Purdue Farmland Value and Cash Rent Survey

The Purdue Farmland Value and Cash Rent Survey is conducted each June. The survey is possible through the cooperation of numerous professionals knowledgeable of Indiana’s farmland market. These professionals include farm managers, rural appraisers, land brokers, agricultural loan officers, farmers, and Farm Service Agency (FSA) county office directors. These professionals were selected because their daily work requires they stay well informed about farmland values and cash rents.

These professionals provide an estimate of the market value for bare poor, average, and top quality farmland in December 2019, June 2020, and a forecast value for December 2020. To assess productivity of the farmland, respondents provide an estimate of long-term corn yield for top, average, and poor productivity farmland. Respondents also provide a market value estimate for land transitioning out of agriculture and recreational land.

The data reported here provide general guidelines regarding farmland values and cash rent. To obtain a more precise value for an individual tract, contact a professional appraiser or farm manager that has a good understanding of the local situation. Prior reports are located at: https://ag.purdue.edu/commercialag/home/keyword/purdue-farmland-value-survey/.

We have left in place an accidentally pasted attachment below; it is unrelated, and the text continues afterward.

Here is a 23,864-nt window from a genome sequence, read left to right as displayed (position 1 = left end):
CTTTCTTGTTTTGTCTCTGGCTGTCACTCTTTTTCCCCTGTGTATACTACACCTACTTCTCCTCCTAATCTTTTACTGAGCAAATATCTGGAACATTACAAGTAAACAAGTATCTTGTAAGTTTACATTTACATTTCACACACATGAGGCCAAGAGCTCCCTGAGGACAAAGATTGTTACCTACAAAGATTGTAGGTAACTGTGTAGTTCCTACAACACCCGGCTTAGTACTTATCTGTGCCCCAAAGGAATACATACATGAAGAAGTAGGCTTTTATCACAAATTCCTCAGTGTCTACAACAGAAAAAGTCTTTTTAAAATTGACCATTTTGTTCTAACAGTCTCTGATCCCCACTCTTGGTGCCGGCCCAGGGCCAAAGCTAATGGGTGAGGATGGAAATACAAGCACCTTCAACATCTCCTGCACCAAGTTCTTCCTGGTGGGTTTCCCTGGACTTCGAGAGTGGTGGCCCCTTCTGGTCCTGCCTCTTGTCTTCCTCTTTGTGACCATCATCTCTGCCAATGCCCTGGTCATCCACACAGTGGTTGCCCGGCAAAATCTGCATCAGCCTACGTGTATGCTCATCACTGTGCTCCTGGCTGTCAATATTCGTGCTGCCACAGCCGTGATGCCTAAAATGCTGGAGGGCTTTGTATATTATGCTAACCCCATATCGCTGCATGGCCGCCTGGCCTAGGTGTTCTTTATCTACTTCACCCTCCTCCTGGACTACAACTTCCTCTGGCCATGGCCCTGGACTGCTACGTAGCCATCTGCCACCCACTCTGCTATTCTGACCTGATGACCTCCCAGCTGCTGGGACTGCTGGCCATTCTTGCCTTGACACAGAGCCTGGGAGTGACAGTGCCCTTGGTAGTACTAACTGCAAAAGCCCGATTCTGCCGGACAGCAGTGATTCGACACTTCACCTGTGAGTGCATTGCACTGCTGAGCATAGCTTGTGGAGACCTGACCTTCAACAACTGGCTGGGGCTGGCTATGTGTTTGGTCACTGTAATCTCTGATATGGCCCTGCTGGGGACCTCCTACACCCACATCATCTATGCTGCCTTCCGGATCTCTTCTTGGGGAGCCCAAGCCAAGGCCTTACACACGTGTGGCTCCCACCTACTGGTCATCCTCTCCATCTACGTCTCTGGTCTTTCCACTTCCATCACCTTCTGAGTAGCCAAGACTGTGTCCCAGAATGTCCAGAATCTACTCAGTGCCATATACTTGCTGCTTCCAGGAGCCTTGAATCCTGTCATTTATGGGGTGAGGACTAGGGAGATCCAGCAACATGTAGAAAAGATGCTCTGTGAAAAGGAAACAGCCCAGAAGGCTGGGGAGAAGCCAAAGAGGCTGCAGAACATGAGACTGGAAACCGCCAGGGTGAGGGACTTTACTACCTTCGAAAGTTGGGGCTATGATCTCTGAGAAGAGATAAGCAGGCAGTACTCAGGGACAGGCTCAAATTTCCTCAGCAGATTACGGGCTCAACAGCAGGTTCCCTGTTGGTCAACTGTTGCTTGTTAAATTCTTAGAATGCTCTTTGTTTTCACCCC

Long-run Cash Rent

October 28, 2020

Examine breakeven prices, earnings per acre, breakeven cash rents, and trends in working capital with this spreadsheet tool.


Fall 2020 Crop Outlook Webinar

September 11, 2020

Recorded September 11, 2020 | Purdue agricultural economists Michael Langemeier and James Mintert discussed USDA’s September Crop Production and World Agricultural Supply and Demand Estimates (WASDE) reports.


Indiana Farmland Values & Cash Rental Rates: 2020 Update Webinar

August 7, 2020

Recorded August 7, 2020 | Purdue ag economists Todd Kuethe, James Mintert, and Michael Langemeier discuss the latest Purdue Land Values Survey and USDA’s Land Values report.



April Corn & Soybean Outlook Update

Join us Monday, April 12 at 3:30 p.m. EDT for an update on the corn and soybean outlook following release of USDA’s April Crop Production and World Agricultural Supply and Demand Estimates (WASDE) reports. Registration is free but necessary to receive the link to join live or get notice of the webinar recording.

Read More

February Corn & Soybean Outlook Update

February 10, 2021

Recorded February 10, 2021 | Purdue ag economists Michael Langemeier, Nathanael Thompson and James Mintert discuss USDA’s February Crop Production and World Agricultural Supply and Demand (WASDE) reports.


2021 Farm Bill Decisions for Crop Producers

January 21, 2021

Crop producers need to make their 2021 farm program choices at their local Farm Service Agency (FSA) office (or online) by March 15, 2021. Producers have the option of choosing either the Agriculture Risk Coverage (ARC) or the Price Loss Coverage (PLC) program.


Financial Management – Statements & Analysis

October 13, 2020

A series of financial management articles that examine financial statements and financial analysis. Financial management involves the evaluation of liquidity and solvency, financial planning, acquisition and use of financial resources, asset purchases and farm growth, and relationships with agricultural lenders.


Delivered right to your inbox

Don't miss our farm management program and resource updates! Receive our Commercial AGNews monthly newsletter - view the latest email here.